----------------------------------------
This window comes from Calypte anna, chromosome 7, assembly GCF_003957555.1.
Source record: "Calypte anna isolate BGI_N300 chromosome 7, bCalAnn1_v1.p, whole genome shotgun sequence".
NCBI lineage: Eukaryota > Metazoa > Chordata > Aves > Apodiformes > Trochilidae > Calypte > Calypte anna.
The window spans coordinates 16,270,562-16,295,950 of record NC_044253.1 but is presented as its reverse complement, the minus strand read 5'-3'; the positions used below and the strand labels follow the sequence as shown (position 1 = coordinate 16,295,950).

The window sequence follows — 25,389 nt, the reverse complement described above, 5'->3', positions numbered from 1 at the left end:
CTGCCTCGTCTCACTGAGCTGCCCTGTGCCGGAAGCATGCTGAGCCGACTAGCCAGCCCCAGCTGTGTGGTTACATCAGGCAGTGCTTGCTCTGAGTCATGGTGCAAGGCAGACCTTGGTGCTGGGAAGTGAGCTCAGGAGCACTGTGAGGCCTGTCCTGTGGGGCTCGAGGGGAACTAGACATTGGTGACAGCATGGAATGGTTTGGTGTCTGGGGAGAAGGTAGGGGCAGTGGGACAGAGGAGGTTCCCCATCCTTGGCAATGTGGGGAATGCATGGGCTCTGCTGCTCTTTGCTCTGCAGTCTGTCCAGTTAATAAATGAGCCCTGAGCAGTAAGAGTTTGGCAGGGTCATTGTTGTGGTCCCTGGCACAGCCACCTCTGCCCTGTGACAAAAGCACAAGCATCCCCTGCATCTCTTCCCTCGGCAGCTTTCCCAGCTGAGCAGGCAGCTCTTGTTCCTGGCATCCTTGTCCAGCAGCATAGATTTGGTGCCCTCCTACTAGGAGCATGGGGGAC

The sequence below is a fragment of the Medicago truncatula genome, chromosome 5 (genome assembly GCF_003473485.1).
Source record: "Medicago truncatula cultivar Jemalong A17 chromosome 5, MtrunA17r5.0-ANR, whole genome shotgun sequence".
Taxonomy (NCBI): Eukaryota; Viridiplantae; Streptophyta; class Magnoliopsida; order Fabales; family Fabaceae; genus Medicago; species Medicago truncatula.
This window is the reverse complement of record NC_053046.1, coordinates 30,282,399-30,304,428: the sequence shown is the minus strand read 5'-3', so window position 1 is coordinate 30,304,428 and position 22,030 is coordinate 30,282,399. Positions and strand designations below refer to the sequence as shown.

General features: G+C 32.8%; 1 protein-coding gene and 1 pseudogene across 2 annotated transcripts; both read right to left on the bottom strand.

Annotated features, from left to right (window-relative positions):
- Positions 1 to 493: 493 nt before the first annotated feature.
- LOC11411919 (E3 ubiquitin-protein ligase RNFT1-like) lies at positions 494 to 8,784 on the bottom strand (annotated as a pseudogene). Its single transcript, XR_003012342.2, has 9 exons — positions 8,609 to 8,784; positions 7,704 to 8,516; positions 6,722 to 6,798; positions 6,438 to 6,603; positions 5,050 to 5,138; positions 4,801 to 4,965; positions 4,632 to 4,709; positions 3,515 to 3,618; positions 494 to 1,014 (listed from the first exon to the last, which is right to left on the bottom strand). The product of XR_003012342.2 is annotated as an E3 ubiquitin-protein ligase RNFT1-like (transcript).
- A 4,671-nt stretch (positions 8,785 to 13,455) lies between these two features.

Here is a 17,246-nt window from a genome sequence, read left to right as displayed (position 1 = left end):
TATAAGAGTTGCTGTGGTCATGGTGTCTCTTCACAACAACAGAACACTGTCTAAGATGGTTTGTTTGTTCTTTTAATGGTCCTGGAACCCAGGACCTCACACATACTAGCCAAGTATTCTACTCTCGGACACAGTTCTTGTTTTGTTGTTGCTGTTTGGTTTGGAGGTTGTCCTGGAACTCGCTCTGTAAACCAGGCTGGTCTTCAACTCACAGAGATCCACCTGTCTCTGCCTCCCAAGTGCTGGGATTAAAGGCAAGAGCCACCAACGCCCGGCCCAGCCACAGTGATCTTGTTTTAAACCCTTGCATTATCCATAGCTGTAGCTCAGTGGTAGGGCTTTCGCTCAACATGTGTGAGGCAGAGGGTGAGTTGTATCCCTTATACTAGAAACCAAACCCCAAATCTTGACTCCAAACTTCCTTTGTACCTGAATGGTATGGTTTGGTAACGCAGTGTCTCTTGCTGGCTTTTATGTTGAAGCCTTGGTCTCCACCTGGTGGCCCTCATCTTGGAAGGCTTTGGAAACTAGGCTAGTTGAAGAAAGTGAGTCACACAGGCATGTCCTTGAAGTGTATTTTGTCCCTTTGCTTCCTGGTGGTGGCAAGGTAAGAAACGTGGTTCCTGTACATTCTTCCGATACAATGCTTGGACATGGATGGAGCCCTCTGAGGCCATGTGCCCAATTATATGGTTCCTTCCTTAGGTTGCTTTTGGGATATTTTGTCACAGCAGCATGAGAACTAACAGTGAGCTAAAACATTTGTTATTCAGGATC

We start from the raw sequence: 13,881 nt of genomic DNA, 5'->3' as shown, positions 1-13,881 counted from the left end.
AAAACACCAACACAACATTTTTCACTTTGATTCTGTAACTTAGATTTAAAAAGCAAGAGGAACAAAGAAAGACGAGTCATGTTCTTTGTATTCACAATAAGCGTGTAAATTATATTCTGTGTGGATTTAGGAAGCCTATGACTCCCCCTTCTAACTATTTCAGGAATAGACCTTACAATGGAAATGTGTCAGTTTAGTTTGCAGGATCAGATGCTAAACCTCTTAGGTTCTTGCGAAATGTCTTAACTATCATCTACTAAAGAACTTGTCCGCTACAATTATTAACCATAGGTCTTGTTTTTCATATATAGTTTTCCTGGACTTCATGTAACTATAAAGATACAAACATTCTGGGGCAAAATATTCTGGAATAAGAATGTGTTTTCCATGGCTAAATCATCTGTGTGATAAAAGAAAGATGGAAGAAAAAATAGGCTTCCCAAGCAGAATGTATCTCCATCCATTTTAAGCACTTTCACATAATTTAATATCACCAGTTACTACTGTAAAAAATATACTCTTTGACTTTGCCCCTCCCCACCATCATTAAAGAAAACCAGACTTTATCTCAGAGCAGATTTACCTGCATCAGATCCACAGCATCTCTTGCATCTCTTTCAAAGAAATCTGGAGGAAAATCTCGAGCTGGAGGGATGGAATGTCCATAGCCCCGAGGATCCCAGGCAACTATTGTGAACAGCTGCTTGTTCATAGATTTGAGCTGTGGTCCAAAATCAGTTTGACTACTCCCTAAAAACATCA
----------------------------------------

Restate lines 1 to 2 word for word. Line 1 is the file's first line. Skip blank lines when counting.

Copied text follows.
This window comes from Calypte anna, chromosome 7, assembly GCF_003957555.1.
Source record: "Calypte anna isolate BGI_N300 chromosome 7, bCalAnn1_v1.p, whole genome shotgun sequence".